Misplaced belief in Psychology

Whenever there is a shooting like the one in Roseburg, Oregon there is an instinct by liberals in media to fall back on blaming both guns and a lack of access to mental health care.

Let’s take a look at the mental health care argument since it is often projected by rarely questioned. After all, who can really be against access to mental health care?

The problem with increasing access to mental health care is that it is voluntary and depends on the individual to essentially report himself as a potential problem.

This leads to a difficult question which is how do you get isolated individuals into therapy through their own accord? How do you get a narcissist into therapy?

The entire premise of better access to mental health care assumes that these individuals would have sought help if it were available. These are people that blame society and we are supposed to believe that they would have sought help from society if that help was available? Why?

I don’t doubt that therapy could have helped these individuals just as they could have been helped by having a good friend or being part of a healthier culture. But how do you get them to go?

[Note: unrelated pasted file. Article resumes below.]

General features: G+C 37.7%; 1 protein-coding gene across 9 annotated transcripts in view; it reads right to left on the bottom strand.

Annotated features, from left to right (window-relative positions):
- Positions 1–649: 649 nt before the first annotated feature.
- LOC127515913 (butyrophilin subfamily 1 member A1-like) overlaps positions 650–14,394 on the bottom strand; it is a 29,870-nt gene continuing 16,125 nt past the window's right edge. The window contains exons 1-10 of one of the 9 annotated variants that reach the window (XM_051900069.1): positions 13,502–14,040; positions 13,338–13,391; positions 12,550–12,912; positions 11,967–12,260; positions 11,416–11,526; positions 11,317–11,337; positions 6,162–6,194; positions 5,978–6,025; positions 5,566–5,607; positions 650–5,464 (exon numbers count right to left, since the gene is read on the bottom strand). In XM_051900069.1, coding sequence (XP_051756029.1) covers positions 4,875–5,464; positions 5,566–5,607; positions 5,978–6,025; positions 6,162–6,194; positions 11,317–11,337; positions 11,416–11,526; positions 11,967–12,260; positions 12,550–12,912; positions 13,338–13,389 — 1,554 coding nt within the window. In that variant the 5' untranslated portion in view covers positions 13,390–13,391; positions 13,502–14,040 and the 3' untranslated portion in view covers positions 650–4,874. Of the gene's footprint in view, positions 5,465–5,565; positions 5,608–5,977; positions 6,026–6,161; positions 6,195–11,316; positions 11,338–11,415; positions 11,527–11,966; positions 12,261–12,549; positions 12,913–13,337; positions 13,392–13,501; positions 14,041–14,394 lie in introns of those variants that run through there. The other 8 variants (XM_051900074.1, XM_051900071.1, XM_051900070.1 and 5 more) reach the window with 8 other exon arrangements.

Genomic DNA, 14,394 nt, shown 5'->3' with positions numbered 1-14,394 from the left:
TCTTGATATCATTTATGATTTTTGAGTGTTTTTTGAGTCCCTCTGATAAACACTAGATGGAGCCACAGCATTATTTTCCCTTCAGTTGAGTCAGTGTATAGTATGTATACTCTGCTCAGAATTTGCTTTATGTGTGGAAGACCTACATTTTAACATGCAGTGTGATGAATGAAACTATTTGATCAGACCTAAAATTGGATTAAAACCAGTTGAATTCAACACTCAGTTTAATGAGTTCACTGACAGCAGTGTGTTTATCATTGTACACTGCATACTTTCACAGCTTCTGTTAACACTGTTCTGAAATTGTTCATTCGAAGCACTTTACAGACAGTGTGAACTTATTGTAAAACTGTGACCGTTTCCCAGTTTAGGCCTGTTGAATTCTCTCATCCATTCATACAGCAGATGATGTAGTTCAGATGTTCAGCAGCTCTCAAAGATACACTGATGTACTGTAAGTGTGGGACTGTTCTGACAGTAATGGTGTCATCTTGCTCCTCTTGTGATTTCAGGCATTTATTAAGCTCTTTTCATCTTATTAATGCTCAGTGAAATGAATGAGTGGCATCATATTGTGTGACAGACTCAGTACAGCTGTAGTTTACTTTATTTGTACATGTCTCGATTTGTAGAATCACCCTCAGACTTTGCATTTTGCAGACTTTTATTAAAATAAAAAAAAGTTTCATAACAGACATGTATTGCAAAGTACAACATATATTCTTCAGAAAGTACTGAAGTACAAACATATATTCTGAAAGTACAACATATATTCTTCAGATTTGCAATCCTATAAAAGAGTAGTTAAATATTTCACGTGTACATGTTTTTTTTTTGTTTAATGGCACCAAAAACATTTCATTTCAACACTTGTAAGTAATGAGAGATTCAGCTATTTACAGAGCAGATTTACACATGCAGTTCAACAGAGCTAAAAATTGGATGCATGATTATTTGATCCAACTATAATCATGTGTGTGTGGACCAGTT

But more importantly our colleges and schools already offering counseling services and we only know of one shooter that actually went and it obviously didn’t prevent him from killing.

America had guns before Psychology existed and yet mass classroom shootings were non-existent. Some might suggest that the guns were less deadly but even a pump-action shotgun can cause considerable damage in a classroom. But there simply isn’t a history of classroom shootings that correlates with the mere presence of guns.

Something changed in society that made these types of shootings an annual occurrence. We have to look at what changed even if it means asking difficult questions about culture and social values.

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